Rocky Mountain spotted fever was first recognized in 1896 in the Snake River Valley of Idaho, and was originally called “black measles” because of the characteristic rash. It was a dreaded and frequently fatal disease that affected hundreds of people in this area. The name Rocky Mountain spotted fever is somewhat of a misnomer. Beginning in the 1930s, it became clear that this disease occurred in many areas of the United States other than the Rocky Mountain region. It is now recognized that this disease is broadly distributed throughout the continental United States, as well as southern Canada, Central America, Mexico, and parts of South America. Between 1981 and 1996, this disease was reported from every U.S. state except Hawaii, Vermont, Maine, and Alaska. Despite the name, few cases of Rocky Mountain spotted fever are reported from the Rocky Mountain region. Most cases occur in the southeastern United States.
Rocky Mountain spotted fever is still a serious and potentially life-threatening infectious disease despite the availability of effective treatment and advances in medical care. Approximately 3% to 5% of individuals, who become ill with Rocky Mountain spotted fever, die from the infection. However, effective antibiotic therapy has dramatically reduced the number of deaths caused by this disease. Before the discovery of tetracycline and chloramphenicol in the late 1940s, as many as 30% of persons infected with Rocky Mountain spotted fever died.
Rocky Mountain spotted fever is classified as a zoonosis. Zoonoses are diseases of animals that can be transmitted to humans. Many zoonotic diseases require a biological vector (e.g., a mosquito, tick, flea, or mite) in order to be transmitted from the animal host to the human host. In the case of Rocky Mountain spotted fever, ticks are the natural hosts, serving as both reservoirs and vectors for the causative agent a bacterium called Rickettsia rickettsii. Ticks transmit the rickettsiae to vertebrates primarily by their bite. Less commonly, infections may occur following exposure to crushed tick tissues, fluids, or tick feces. Once inside the human body, rickettsiae live and multiply primarily within the cells that line small-to-medium sized blood vessels. This results in damage and death to these cells. This causes blood to leak through tiny holes in vessel walls into adjacent tissues. This process causes the rash that is traditionally associated with Rocky Mountain spotted fever and also causes damage to organs and tissues.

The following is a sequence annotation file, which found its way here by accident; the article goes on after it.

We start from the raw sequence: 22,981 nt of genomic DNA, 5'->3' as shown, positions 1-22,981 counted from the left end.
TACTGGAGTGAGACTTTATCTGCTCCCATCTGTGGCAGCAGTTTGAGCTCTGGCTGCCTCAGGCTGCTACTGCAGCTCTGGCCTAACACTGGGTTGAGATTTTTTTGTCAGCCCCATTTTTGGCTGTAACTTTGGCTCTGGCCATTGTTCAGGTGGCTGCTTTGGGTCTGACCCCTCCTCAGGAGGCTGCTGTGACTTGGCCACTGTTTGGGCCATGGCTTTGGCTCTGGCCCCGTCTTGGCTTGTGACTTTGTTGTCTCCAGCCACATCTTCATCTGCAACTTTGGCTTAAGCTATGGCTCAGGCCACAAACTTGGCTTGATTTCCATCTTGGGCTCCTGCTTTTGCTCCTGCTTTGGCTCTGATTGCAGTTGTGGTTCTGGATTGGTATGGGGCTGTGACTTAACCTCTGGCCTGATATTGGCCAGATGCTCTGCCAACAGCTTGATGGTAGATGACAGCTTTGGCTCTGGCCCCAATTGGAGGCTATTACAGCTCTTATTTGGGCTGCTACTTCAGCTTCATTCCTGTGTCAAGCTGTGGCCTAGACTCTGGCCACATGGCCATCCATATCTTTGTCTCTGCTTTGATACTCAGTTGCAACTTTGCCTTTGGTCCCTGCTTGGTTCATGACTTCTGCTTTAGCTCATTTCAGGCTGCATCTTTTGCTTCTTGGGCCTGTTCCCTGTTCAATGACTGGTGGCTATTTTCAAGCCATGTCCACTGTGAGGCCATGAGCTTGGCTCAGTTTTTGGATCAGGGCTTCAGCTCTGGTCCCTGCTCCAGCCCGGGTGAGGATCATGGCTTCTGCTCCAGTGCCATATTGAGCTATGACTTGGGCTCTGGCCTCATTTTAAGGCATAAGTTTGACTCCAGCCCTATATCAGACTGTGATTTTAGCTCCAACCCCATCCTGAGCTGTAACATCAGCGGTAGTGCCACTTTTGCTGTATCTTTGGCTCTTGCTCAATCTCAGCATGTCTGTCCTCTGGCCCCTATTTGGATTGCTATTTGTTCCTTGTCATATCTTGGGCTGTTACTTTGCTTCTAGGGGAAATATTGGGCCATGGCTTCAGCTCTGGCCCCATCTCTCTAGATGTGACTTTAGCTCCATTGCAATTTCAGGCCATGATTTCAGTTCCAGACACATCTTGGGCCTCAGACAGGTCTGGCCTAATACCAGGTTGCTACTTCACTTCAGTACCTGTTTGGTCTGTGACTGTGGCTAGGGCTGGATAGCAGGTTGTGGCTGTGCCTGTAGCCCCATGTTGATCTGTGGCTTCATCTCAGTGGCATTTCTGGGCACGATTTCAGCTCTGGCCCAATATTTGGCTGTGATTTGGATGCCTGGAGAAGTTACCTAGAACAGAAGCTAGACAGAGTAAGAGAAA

Rickettsiae are transmitted to a vertebrate host through saliva while a tick is feeding. It usually takes several hours of attachment and feeding before the rickettsiae are transmitted to the host. The risk of exposure to a tick carrying R. rickettsii is low. In general, about 1%-3% of the tick population carries R. rickettsii, even in areas where the majority of human cases are reported.
There are two major vectors of R. rickettsii in the United States, the American dog tick (Dermacentor variabilis) and the Rocky Mountain wood tick (Dermacentor andersoni). Both ticks belong to the hard tick family Ixodidae. In Colorado, the Rocky Mountain wood tick is the tick that transmits Rocky Mountain spotted fever.